“Frame Friday” Roundup: Aviator Popularity
In honor of Armed Forces Day on Saturday, May 17, we’re taking a look at Aviator glasses, their history, and influence.
These timelessly trendy frames do have their history in actual aviation. John Macready, one of the pilots battling to set the altitude record in the 1920’s, collaborated with Bausch & Lomb to design glasses to protect his eyes from the bright sunlight of the upper atmosphere. According to his daughter, Macready “gave Bausch & Lomb the original shape, tint and fit” of aviator lenses, which B&L branded as Ray-Bans and which later became known simply as “Aviators.”
They experienced their first real surge in public popularity in the 1960’s thanks to Paul McCartney and Ringo Star wearing them in photos. Then after falling off they experienced a resurgence in the 1980’s thanks to another rock legend, Freddy Mercury. They have basically stayed in the limelight since then, adorning the faces of film, music, and television celebrities, politicians and America’s Most Wanted, and millions of normal people like you and me.
If you ask adults now what aviators make them think of, many will respond with “the Greatest Generation,” the men who fought in World War I, II, and sometimes the Korean and Viet Nam Wars. Navy pilots and men working on aircraft carriers were among the many who sported these sunglasses, and just like with other essential components of U.S. fashion like the T-Shirt, they contributed to the spread of the style.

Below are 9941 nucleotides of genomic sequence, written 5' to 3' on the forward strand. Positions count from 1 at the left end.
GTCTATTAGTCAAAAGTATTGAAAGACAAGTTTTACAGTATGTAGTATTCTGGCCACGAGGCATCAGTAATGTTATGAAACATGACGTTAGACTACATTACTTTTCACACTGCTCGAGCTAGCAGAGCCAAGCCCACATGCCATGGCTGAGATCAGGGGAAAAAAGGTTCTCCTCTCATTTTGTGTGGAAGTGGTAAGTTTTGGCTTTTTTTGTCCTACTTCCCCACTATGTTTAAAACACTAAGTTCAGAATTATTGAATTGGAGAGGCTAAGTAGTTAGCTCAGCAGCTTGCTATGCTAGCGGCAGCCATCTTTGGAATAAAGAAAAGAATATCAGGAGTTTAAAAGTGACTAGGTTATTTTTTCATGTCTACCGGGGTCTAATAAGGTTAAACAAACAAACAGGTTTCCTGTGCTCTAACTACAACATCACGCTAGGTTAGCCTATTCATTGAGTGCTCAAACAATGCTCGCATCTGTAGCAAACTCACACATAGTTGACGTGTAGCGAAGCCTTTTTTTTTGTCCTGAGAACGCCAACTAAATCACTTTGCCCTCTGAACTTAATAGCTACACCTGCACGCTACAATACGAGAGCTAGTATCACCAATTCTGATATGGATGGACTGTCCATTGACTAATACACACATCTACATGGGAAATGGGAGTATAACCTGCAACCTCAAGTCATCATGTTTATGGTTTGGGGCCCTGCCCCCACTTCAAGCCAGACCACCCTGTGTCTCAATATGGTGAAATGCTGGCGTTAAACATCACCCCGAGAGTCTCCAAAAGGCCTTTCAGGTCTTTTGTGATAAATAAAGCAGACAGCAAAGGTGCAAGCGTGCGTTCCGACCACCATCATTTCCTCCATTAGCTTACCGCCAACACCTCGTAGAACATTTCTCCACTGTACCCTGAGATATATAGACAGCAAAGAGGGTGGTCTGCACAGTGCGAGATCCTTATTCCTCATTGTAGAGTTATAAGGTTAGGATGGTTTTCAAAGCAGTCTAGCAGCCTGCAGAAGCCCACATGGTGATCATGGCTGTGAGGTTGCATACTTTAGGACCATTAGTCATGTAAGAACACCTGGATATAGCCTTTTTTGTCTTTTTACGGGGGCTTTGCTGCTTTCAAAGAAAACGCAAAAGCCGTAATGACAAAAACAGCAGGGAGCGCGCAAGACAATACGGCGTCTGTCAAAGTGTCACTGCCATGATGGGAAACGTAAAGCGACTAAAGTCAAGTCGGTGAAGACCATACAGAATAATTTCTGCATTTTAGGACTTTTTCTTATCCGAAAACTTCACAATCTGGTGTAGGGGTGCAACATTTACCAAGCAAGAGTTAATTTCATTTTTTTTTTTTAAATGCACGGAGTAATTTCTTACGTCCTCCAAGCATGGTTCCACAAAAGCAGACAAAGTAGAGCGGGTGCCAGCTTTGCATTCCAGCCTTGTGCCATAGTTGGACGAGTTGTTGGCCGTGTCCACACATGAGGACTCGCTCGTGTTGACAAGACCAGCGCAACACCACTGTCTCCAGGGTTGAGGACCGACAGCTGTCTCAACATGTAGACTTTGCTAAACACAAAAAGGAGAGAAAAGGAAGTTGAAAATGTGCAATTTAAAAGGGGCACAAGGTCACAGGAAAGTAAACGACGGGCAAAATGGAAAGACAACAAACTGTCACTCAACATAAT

This is why you see so many variations on aviators, beyond just simple color and pattern differences or offering them as glasses without the tint. The thick frames, combination of straight and rounded edges, and wide, flat front profile of these two styles is pervasive in average glasses these days.
It makes for a perfect, if subtle homage to all our men and women who continue to give themselves to the service of this country in time for Armed Forces day.
So while you’re out enjoying the comfortable, stylish sun protection offered by a cool pair of Aviator sunglasses, or any other glasses style, take a moment to reflect on the real meaning of the glasses and everything they represent, as well as to express thanks to those active in the Armed Forces now.